Extract from 1871 Truck Report

The Gartcosh ironworks are in the Coatbridge district. About 140 men and boys are employed, and the pays are fortnightly. Mr. Blackhurst, the managing partner, stated, at the beginning of his examination, that there was no store attached to the works, no charge for poundage, and that the men were allowed to do what they like with their advances. This statement is not an adequate account of the system at Gartcosh.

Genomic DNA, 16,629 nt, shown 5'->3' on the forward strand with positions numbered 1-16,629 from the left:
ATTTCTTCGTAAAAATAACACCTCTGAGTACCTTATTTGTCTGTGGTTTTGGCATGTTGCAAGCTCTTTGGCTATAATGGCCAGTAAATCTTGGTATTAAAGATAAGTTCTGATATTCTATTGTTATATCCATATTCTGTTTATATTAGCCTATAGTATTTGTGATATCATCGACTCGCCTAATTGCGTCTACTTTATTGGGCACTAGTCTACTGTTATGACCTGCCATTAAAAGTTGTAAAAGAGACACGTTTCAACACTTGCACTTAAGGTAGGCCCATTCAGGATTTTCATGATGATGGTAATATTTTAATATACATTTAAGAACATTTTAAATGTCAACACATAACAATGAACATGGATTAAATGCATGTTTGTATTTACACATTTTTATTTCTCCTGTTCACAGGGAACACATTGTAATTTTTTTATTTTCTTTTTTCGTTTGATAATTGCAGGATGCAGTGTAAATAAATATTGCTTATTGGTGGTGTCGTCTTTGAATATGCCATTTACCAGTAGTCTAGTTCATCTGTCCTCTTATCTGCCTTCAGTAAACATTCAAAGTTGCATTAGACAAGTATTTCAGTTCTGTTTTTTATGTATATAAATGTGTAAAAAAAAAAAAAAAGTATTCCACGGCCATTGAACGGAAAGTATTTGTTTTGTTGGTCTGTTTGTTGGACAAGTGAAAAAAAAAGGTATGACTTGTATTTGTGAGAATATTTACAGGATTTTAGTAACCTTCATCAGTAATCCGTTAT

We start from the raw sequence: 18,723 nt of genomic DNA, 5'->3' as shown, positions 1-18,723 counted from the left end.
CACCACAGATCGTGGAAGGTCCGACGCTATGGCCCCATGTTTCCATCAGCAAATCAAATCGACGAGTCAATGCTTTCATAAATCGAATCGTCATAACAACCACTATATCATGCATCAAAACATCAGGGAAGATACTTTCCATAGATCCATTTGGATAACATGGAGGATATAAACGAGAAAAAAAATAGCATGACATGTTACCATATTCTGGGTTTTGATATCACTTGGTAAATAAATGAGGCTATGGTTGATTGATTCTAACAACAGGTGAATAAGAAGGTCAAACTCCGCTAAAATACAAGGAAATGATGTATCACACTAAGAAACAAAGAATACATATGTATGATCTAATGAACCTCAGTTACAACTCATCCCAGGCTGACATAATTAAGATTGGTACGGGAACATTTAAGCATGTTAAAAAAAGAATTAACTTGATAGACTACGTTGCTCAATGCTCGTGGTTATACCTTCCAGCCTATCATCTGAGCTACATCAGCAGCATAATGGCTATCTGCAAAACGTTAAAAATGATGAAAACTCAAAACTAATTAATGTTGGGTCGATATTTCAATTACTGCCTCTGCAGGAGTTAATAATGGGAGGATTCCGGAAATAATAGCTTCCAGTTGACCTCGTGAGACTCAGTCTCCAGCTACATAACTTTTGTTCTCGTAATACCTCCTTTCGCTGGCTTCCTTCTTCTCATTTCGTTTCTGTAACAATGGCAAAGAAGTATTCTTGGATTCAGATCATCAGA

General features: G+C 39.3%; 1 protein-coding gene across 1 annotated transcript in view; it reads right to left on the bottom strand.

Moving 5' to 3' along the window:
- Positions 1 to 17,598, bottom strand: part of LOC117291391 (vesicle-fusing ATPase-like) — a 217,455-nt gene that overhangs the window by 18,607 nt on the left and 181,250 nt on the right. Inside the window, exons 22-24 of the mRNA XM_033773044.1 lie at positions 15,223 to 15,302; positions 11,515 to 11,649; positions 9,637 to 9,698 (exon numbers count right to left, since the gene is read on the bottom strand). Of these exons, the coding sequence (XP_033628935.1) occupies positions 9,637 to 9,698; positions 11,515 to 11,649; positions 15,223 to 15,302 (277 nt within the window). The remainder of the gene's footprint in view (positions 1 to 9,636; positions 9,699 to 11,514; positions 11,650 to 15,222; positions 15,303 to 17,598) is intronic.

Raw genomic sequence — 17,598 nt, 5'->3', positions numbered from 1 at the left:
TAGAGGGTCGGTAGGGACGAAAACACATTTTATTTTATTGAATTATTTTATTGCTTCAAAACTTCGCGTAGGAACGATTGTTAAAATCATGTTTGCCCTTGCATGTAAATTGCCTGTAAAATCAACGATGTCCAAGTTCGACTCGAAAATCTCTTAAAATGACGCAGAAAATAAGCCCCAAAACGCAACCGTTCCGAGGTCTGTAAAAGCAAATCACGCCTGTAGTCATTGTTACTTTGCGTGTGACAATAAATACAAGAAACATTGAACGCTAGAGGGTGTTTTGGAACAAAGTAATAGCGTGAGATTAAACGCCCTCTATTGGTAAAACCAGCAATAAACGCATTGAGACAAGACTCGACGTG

Advances were given here on Saturdays in cash, and on Wednesdays in lines. It appears that when the works commenced advances were given in cash on Wednesdays also, but the men got drunk, and cash advances, except on Saturdays, were discontinued. A store exists near the works, though Mr. Blackhurst at first said that the company had no connexion with it. But it seems that the land on which this store is built belongs to the company, while the storeman pays £12 a year for the use of the store, in addition to a sum for "goodwill of the store," amounting at present to £138 a year. We found that the Wednesday's advances, since April 1870, have been given exclusively in line's upon this store, and that the only way since that date in which the men could get advances except on Saturdays was by means of such lines. They were not the regular printed lines, which were common in other works, but "mere scraps of paper with Mr. Munro [storekeeper], cash 10s. or 5s. or whatever the amount may be, and Mr. Millar [cashier] puts his initials to it." The storekeeper sends the lines into the office, and they are deducted from the pay, at least Mr. Blackhurst "believes they are."